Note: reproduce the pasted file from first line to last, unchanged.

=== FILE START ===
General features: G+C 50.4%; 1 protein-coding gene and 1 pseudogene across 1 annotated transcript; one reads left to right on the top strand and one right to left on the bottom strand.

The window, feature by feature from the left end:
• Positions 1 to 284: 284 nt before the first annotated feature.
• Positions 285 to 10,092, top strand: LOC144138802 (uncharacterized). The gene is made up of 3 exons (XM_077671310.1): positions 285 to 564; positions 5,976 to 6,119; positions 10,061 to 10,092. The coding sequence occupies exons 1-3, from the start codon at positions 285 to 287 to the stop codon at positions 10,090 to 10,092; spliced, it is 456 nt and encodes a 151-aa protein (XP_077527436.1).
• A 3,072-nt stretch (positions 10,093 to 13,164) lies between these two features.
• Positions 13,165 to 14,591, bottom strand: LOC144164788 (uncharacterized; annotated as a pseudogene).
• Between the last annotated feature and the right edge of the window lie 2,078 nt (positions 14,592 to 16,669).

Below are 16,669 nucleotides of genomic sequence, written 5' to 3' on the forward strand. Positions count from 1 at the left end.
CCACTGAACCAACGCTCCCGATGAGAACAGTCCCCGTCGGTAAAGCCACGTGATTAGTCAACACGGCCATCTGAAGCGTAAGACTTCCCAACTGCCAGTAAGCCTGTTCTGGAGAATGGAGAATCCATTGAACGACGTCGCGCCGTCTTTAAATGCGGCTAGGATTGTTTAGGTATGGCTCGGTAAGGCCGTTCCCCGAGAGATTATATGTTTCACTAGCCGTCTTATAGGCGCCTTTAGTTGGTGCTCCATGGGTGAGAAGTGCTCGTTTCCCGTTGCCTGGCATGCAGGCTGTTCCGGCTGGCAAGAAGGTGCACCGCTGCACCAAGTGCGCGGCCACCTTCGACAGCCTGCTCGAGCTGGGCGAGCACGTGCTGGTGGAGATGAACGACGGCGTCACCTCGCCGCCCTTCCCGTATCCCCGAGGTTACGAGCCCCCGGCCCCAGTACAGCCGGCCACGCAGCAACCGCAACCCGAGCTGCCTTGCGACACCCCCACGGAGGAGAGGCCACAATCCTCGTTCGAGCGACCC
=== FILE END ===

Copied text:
General features: G+C 50.4%; 1 protein-coding gene and 1 pseudogene across 1 annotated transcript; one reads left to right on the top strand and one right to left on the bottom strand.

The window, feature by feature from the left end:
• Positions 1 to 284: 284 nt before the first annotated feature.
• Positions 285 to 10,092, top strand: LOC144138802 (uncharacterized). The gene is made up of 3 exons (XM_077671310.1): positions 285 to 564; positions 5,976 to 6,119; positions 10,061 to 10,092. The coding sequence occupies exons 1-3, from the start codon at positions 285 to 287 to the stop codon at positions 10,090 to 10,092; spliced, it is 456 nt and encodes a 151-aa protein (XP_077527436.1).
• A 3,072-nt stretch (positions 10,093 to 13,164) lies between these two features.
• Positions 13,165 to 14,591, bottom strand: LOC144164788 (uncharacterized; annotated as a pseudogene).
• Between the last annotated feature and the right edge of the window lie 2,078 nt (positions 14,592 to 16,669).

Below are 16,669 nucleotides of genomic sequence, written 5' to 3' on the forward strand. Positions count from 1 at the left end.
CCACTGAACCAACGCTCCCGATGAGAACAGTCCCCGTCGGTAAAGCCACGTGATTAGTCAACACGGCCATCTGAAGCGTAAGACTTCCCAACTGCCAGTAAGCCTGTTCTGGAGAATGGAGAATCCATTGAACGACGTCGCGCCGTCTTTAAATGCGGCTAGGATTGTTTAGGTATGGCTCGGTAAGGCCGTTCCCCGAGAGATTATATGTTTCACTAGCCGTCTTATAGGCGCCTTTAGTTGGTGCTCCATGGGTGAGAAGTGCTCGTTTCCCGTTGCCTGGCATGCAGGCTGTTCCGGCTGGCAAGAAGGTGCACCGCTGCACCAAGTGCGCGGCCACCTTCGACAGCCTGCTCGAGCTGGGCGAGCACGTGCTGGTGGAGATGAACGACGGCGTCACCTCGCCGCCCTTCCCGTATCCCCGAGGTTACGAGCCCCCGGCCCCAGTACAGCCGGCCACGCAGCAACCGCAACCCGAGCTGCCTTGCGACACCCCCACGGAGGAGAGGCCACAATCCTCGTTCGAGCGACCC